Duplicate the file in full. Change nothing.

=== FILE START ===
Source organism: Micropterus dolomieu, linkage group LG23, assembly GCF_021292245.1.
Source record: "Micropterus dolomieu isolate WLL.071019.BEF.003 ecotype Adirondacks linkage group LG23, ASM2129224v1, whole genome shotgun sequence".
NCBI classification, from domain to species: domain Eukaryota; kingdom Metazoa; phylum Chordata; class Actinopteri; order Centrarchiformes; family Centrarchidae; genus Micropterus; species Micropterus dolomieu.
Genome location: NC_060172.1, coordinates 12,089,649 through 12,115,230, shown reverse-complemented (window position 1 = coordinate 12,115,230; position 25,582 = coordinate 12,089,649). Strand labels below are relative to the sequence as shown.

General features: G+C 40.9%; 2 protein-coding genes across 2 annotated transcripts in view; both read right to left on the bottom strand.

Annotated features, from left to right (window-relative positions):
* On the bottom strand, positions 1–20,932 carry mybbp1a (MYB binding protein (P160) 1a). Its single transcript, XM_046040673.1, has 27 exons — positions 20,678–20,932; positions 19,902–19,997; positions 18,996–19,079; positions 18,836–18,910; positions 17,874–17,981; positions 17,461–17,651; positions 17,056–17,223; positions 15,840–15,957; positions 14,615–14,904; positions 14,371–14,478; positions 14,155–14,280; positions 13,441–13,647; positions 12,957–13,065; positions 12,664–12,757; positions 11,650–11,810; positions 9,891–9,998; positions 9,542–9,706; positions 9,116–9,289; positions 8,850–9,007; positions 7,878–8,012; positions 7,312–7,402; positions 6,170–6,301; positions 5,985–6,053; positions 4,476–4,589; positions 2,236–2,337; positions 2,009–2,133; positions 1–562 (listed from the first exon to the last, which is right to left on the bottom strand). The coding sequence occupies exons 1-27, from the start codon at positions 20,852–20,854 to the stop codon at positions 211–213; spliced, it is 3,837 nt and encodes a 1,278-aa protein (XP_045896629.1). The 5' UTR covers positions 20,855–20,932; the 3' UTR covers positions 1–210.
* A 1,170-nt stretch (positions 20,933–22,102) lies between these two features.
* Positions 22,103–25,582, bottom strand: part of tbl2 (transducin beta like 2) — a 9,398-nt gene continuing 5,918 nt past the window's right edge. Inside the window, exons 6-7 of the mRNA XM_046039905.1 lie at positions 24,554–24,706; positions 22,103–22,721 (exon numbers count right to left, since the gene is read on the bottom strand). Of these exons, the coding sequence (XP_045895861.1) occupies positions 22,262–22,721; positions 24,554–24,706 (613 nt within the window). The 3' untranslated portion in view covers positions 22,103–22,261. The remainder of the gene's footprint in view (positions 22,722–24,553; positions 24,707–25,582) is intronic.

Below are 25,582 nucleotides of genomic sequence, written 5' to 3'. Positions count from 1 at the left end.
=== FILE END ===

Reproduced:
Source organism: Micropterus dolomieu, linkage group LG23, assembly GCF_021292245.1.
Source record: "Micropterus dolomieu isolate WLL.071019.BEF.003 ecotype Adirondacks linkage group LG23, ASM2129224v1, whole genome shotgun sequence".
NCBI classification, from domain to species: domain Eukaryota; kingdom Metazoa; phylum Chordata; class Actinopteri; order Centrarchiformes; family Centrarchidae; genus Micropterus; species Micropterus dolomieu.
Genome location: NC_060172.1, coordinates 12,089,649 through 12,115,230, shown reverse-complemented (window position 1 = coordinate 12,115,230; position 25,582 = coordinate 12,089,649). Strand labels below are relative to the sequence as shown.

General features: G+C 40.9%; 2 protein-coding genes across 2 annotated transcripts in view; both read right to left on the bottom strand.

Annotated features, from left to right (window-relative positions):
* On the bottom strand, positions 1–20,932 carry mybbp1a (MYB binding protein (P160) 1a). Its single transcript, XM_046040673.1, has 27 exons — positions 20,678–20,932; positions 19,902–19,997; positions 18,996–19,079; positions 18,836–18,910; positions 17,874–17,981; positions 17,461–17,651; positions 17,056–17,223; positions 15,840–15,957; positions 14,615–14,904; positions 14,371–14,478; positions 14,155–14,280; positions 13,441–13,647; positions 12,957–13,065; positions 12,664–12,757; positions 11,650–11,810; positions 9,891–9,998; positions 9,542–9,706; positions 9,116–9,289; positions 8,850–9,007; positions 7,878–8,012; positions 7,312–7,402; positions 6,170–6,301; positions 5,985–6,053; positions 4,476–4,589; positions 2,236–2,337; positions 2,009–2,133; positions 1–562 (listed from the first exon to the last, which is right to left on the bottom strand). The coding sequence occupies exons 1-27, from the start codon at positions 20,852–20,854 to the stop codon at positions 211–213; spliced, it is 3,837 nt and encodes a 1,278-aa protein (XP_045896629.1). The 5' UTR covers positions 20,855–20,932; the 3' UTR covers positions 1–210.
* A 1,170-nt stretch (positions 20,933–22,102) lies between these two features.
* Positions 22,103–25,582, bottom strand: part of tbl2 (transducin beta like 2) — a 9,398-nt gene continuing 5,918 nt past the window's right edge. Inside the window, exons 6-7 of the mRNA XM_046039905.1 lie at positions 24,554–24,706; positions 22,103–22,721 (exon numbers count right to left, since the gene is read on the bottom strand). Of these exons, the coding sequence (XP_045895861.1) occupies positions 22,262–22,721; positions 24,554–24,706 (613 nt within the window). The 3' untranslated portion in view covers positions 22,103–22,261. The remainder of the gene's footprint in view (positions 22,722–24,553; positions 24,707–25,582) is intronic.

Below are 25,582 nucleotides of genomic sequence, written 5' to 3'. Positions count from 1 at the left end.